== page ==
Nortel Networks Corp. is seeking creditor protection in Canada and has filed for Chapter 11 bankruptcy protection in the United States, the company announced Wednesday.

The move comes just one day before the telecom firm was due to repay a $107-million interest debt on bonds, which would have amounted to about 10 per cent of the company's North American cash reserves.

"Nortel must be put on a sound financial footing once and for all," Nortel President and CEO Mike Zafirovski said in a press release.

"These actions are imperative so that Nortel can build on its core strengths and become the highly focused and financially sound leader in the communications industry that its people, technology and customer relationships show it ought to be."

Nortel's future in Ottawa

A spokesperson for Nortel's Ottawa operations says although the tech firm plans to move quickly, there's no exact timetable on when Nortel will move forward with restructuring and cutbacks.

"It was a tough decision. Restructuring is really a challenge and you know it impacts jobs and I think that will be a tough message to employees today," Ann Fuller told CTV Ottawa.

In the meantime, Fuller says no changes will be made to Nortel's day-to-day operations in Ottawa. She says no layoff notices will be issued, employees will continue to be paid, and the company will continue to deal with customers.

Industry holds out hope

Meanwhile, the head of Ottawa's Centre for Research and Innovation says while it's likely Nortel will cut more staff and face the tough decision of cutting some of its business lines, he's also hopeful the process will help the company finally put themselves back on track.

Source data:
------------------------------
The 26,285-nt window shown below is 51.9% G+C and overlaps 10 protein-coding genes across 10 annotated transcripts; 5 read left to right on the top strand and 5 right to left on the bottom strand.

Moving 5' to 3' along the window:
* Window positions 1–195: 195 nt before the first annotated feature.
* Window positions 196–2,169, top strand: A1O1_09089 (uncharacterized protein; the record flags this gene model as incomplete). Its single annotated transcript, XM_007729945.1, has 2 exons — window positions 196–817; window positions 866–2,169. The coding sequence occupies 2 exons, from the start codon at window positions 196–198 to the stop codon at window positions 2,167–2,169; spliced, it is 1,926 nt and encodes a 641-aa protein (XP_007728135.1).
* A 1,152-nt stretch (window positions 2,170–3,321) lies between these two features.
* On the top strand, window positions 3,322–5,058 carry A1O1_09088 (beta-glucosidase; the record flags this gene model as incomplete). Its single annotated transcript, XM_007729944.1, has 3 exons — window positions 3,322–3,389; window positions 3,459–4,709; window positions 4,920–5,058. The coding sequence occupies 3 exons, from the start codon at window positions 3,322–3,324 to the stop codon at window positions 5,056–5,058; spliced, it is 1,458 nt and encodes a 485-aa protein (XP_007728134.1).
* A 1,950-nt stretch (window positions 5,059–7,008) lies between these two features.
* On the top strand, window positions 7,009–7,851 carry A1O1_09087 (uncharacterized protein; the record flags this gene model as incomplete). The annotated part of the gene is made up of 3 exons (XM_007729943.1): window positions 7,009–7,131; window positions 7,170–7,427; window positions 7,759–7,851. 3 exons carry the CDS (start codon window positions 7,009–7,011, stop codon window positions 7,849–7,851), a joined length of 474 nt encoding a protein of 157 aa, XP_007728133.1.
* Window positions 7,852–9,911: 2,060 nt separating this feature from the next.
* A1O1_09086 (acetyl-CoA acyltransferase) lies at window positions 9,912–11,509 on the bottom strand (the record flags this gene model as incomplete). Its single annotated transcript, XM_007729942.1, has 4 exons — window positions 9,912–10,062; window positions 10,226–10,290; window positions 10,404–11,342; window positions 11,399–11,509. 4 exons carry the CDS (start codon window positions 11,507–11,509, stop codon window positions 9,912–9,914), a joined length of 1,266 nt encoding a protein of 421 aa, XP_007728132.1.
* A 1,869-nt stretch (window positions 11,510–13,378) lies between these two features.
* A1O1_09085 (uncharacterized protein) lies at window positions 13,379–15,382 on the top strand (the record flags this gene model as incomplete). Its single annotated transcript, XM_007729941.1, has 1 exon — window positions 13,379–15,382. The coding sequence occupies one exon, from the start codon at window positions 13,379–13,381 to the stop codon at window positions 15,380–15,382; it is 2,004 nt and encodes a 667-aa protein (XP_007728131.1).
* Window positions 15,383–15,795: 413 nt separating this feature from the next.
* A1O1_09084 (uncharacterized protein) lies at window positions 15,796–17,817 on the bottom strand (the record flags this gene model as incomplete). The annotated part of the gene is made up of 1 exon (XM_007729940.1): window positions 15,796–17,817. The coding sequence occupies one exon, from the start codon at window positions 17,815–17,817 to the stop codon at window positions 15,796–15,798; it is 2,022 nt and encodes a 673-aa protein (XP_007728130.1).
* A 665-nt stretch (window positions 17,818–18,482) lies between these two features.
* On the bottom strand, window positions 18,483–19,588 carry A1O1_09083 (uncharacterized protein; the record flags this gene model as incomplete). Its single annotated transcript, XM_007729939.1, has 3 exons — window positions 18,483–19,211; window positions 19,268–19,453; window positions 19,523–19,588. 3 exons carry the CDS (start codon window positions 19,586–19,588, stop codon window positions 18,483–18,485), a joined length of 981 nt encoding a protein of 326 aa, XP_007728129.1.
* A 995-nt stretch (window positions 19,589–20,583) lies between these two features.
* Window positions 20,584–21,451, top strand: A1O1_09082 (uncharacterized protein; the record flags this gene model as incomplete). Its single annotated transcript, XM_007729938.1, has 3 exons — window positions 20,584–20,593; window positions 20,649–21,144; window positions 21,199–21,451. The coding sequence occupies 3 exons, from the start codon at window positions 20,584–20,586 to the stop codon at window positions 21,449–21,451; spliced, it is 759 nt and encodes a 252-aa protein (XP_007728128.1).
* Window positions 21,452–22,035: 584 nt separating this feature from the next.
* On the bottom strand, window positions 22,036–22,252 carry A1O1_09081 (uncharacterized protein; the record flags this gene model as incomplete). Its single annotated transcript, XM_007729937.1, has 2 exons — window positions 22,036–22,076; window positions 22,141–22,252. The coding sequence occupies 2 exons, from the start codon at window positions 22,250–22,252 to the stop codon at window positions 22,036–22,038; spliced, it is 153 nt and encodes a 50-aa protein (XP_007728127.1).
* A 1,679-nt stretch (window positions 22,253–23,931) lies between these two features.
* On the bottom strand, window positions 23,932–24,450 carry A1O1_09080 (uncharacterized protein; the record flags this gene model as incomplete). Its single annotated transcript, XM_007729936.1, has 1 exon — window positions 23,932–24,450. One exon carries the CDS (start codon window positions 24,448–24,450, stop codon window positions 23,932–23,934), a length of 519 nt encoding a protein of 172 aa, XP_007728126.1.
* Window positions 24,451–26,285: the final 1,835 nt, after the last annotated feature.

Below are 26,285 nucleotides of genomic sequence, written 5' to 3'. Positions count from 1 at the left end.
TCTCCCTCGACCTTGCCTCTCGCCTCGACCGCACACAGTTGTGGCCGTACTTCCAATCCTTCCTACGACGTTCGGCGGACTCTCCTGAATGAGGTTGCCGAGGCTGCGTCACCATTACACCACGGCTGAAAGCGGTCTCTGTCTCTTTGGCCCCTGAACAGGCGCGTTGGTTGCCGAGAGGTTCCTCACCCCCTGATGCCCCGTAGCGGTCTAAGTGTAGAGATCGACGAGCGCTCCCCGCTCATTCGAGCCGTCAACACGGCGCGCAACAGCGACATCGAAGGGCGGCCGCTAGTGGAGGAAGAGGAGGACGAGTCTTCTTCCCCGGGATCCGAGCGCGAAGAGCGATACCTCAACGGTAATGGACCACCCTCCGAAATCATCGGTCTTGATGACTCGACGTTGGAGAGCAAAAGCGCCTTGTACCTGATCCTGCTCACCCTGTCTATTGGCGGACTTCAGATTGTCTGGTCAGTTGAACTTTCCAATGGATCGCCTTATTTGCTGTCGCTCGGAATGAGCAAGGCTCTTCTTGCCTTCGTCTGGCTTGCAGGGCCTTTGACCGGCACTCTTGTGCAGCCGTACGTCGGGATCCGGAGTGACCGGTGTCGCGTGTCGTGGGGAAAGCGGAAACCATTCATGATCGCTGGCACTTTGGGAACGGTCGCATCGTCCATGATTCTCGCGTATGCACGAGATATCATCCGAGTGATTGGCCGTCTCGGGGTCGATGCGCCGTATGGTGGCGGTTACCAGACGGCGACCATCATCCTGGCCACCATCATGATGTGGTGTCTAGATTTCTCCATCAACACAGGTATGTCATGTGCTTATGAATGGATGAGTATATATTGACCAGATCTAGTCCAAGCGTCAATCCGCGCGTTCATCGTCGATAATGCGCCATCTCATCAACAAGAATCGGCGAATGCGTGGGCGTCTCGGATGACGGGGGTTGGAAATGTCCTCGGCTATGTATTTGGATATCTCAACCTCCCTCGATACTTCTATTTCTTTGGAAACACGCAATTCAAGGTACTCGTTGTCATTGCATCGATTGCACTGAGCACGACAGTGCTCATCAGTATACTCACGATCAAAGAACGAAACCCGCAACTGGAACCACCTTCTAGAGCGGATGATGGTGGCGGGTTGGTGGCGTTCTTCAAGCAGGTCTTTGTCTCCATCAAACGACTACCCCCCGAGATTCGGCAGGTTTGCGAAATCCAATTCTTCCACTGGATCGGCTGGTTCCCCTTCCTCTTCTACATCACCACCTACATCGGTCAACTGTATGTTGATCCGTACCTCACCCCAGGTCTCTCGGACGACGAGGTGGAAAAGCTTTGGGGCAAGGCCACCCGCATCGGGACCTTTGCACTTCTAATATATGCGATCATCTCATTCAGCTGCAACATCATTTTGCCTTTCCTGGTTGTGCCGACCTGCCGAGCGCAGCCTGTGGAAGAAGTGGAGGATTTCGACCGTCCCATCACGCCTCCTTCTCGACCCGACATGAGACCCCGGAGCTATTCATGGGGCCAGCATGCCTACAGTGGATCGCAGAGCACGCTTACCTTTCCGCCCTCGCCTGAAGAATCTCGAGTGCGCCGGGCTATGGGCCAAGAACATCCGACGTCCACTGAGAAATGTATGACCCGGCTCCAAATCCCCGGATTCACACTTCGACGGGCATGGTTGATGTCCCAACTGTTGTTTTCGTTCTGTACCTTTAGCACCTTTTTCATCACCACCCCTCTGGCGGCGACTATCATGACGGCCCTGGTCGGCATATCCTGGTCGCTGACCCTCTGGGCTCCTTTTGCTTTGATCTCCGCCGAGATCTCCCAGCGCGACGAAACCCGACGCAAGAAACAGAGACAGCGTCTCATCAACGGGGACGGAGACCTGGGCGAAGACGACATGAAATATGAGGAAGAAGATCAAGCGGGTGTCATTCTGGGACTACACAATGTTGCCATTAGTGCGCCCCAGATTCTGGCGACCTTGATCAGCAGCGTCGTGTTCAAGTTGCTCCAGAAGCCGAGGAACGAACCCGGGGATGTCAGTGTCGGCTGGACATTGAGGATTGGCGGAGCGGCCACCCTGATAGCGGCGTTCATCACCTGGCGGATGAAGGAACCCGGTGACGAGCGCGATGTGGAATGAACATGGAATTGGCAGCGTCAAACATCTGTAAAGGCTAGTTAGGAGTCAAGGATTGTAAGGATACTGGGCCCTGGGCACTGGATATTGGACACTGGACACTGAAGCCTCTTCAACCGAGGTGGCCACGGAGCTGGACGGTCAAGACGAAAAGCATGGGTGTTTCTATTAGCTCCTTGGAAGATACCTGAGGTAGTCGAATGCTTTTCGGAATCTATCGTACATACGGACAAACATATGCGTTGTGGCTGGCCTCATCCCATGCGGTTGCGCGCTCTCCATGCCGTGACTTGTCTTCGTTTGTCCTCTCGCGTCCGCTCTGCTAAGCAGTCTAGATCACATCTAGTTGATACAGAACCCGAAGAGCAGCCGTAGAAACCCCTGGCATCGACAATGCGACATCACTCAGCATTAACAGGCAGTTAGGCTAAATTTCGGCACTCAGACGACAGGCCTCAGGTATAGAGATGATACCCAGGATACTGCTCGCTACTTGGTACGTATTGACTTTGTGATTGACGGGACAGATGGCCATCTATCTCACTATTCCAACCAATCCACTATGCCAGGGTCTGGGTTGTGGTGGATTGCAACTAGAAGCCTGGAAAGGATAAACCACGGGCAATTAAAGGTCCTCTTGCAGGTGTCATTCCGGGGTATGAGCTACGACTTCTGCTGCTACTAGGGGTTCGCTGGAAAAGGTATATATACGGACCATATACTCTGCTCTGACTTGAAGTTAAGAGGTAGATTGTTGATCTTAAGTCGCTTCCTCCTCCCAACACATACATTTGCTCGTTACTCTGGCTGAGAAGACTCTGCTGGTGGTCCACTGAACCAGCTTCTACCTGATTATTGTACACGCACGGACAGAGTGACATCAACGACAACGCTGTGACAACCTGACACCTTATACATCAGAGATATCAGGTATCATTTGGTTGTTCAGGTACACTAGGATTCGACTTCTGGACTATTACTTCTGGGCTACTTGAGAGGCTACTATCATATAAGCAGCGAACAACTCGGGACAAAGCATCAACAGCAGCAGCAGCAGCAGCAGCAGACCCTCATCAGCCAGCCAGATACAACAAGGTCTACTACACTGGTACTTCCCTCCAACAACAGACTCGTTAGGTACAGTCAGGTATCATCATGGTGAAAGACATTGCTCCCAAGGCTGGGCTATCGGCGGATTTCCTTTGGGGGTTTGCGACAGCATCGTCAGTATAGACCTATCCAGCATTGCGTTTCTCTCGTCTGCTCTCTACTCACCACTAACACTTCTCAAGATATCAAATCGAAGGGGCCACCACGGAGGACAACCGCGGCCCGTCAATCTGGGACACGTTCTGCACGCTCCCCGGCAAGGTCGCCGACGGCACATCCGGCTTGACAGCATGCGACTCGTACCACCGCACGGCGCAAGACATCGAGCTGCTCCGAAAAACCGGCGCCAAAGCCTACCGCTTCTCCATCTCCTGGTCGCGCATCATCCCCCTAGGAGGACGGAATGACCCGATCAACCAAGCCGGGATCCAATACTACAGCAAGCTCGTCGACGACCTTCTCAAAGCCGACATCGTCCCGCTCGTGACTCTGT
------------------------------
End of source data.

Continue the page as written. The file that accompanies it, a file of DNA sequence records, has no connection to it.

"What's going to happen in Ottawa -- we don't know. It all depends on how they restructure," said Jeffrey Dale.

Still, Dale says Nortel's Ottawa offices bode well as a centre for research and development, and he's hopeful the capital will be the least affected by the cutbacks.

Political reaction

Industry Minister Tony Clement said the federal government is willing to provide financing to assist during the company's restructuring phase.

"The government of Canada appreciates the importance of the telecommunications industry to our economy and will continue to work with Nortel during its restructuring through Export Development Canada," Clement said in a statement.

"EDC has agreed to provide up to $30 million in short-term financing through its existing bonding facility and is open to discussing with Nortel post-filing financing in conjunction with other financial institutions."

Meanwhile, Ontario Premier Dalton McGuinty said the province has $2 billion available in various programs to help struggling companies. However, he said Nortel hasn't applied for any money yet.

"We'll see how things shake out in the end and what it means specifically for jobs in Ontario," McGuinty said Wednesday.

"I remain hopeful that Nortel will experience ultimately a renaissance of some kind and that will be of benefit to the Ontario economy and to Ontario workers."

Nortel's fall

Once Canada's most valuable company, Nortel stocks traded as high as $124.50 a share during the tech boom in 2000. On Tuesday, the stock closed at 38.5 cents a share.

After the telecom bubble burst, the company failed to re-establish itself and was plagued by accounting scandals and weakening demand.

The company has gone through a series of restructuring efforts, cutting 125 Ottawa employees in the latest round of layoffs. Nortel still employs about 4,200 people in the capital.

With a report from CTV Ottawa's Paul Brent and files from The Canadian Press